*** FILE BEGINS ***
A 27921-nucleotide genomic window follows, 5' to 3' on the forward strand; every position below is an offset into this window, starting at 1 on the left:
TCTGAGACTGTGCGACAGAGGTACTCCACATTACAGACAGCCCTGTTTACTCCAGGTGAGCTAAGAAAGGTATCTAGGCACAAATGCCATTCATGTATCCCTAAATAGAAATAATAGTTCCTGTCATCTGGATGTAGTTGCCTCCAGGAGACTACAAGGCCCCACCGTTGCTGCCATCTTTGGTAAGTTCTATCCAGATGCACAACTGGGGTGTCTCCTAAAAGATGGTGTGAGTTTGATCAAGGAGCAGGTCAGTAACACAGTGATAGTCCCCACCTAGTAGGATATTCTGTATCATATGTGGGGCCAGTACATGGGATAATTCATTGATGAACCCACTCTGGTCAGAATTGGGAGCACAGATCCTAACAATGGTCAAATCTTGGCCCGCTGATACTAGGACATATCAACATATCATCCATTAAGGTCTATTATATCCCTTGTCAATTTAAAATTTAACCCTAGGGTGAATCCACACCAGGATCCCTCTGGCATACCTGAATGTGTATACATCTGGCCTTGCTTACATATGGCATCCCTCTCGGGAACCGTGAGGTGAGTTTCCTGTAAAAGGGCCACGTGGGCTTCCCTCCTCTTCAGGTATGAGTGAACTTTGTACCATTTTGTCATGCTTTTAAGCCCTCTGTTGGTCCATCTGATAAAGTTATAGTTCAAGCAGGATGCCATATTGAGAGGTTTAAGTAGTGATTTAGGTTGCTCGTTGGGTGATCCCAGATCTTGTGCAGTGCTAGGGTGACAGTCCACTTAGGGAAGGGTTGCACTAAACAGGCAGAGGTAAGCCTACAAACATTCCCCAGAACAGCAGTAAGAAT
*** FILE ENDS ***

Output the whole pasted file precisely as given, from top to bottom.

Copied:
A 27921-nucleotide genomic window follows, 5' to 3' on the forward strand; every position below is an offset into this window, starting at 1 on the left:
TCTGAGACTGTGCGACAGAGGTACTCCACATTACAGACAGCCCTGTTTACTCCAGGTGAGCTAAGAAAGGTATCTAGGCACAAATGCCATTCATGTATCCCTAAATAGAAATAATAGTTCCTGTCATCTGGATGTAGTTGCCTCCAGGAGACTACAAGGCCCCACCGTTGCTGCCATCTTTGGTAAGTTCTATCCAGATGCACAACTGGGGTGTCTCCTAAAAGATGGTGTGAGTTTGATCAAGGAGCAGGTCAGTAACACAGTGATAGTCCCCACCTAGTAGGATATTCTGTATCATATGTGGGGCCAGTACATGGGATAATTCATTGATGAACCCACTCTGGTCAGAATTGGGAGCACAGATCCTAACAATGGTCAAATCTTGGCCCGCTGATACTAGGACATATCAACATATCATCCATTAAGGTCTATTATATCCCTTGTCAATTTAAAATTTAACCCTAGGGTGAATCCACACCAGGATCCCTCTGGCATACCTGAATGTGTATACATCTGGCCTTGCTTACATATGGCATCCCTCTCGGGAACCGTGAGGTGAGTTTCCTGTAAAAGGGCCACGTGGGCTTCCCTCCTCTTCAGGTATGAGTGAACTTTGTACCATTTTGTCATGCTTTTAAGCCCTCTGTTGGTCCATCTGATAAAGTTATAGTTCAAGCAGGATGCCATATTGAGAGGTTTAAGTAGTGATTTAGGTTGCTCGTTGGGTGATCCCAGATCTTGTGCAGTGCTAGGGTGACAGTCCACTTAGGGAAGGGTTGCACTAAACAGGCAGAGGTAAGCCTACAAACATTCCCCAGAACAGCAGTAAGAAT